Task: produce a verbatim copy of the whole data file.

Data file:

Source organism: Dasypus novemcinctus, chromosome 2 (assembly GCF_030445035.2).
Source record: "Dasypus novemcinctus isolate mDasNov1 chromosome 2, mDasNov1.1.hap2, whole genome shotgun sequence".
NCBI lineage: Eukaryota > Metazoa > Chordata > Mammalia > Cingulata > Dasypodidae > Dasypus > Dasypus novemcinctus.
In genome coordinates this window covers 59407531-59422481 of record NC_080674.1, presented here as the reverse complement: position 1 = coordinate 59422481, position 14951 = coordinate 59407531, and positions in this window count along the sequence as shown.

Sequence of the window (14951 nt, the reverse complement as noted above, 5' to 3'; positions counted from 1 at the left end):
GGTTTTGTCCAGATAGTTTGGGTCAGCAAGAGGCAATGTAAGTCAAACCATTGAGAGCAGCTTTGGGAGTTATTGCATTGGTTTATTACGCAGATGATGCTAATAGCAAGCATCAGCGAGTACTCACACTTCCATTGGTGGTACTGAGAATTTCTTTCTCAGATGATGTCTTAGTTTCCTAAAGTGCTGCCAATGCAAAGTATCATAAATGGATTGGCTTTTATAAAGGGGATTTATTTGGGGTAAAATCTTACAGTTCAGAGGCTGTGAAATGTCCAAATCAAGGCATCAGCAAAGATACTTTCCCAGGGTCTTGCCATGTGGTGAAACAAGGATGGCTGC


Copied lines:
Source organism: Dasypus novemcinctus, chromosome 2 (assembly GCF_030445035.2).
Source record: "Dasypus novemcinctus isolate mDasNov1 chromosome 2, mDasNov1.1.hap2, whole genome shotgun sequence".
NCBI lineage: Eukaryota > Metazoa > Chordata > Mammalia > Cingulata > Dasypodidae > Dasypus > Dasypus novemcinctus.
In genome coordinates this window covers 59407531-59422481 of record NC_080674.1, presented here as the reverse complement: position 1 = coordinate 59422481, position 14951 = coordinate 59407531, and positions in this window count along the sequence as shown.

Sequence of the window (14951 nt, the reverse complement as noted above, 5' to 3'; positions counted from 1 at the left end):
GGTTTTGTCCAGATAGTTTGGGTCAGCAAGAGGCAATGTAAGTCAAACCATTGAGAGCAGCTTTGGGAGTTATTGCATTGGTTTATTACGCAGATGATGCTAATAGCAAGCATCAGCGAGTACTCACACTTCCATTGGTGGTACTGAGAATTTCTTTCTCAGATGATGTCTTAGTTTCCTAAAGTGCTGCCAATGCAAAGTATCATAAATGGATTGGCTTTTATAAAGGGGATTTATTTGGGGTAAAATCTTACAGTTCAGAGGCTGTGAAATGTCCAAATCAAGGCATCAGCAAAGATACTTTCCCAGGGTCTTGCCATGTGGTGAAACAAGGATGGCTGC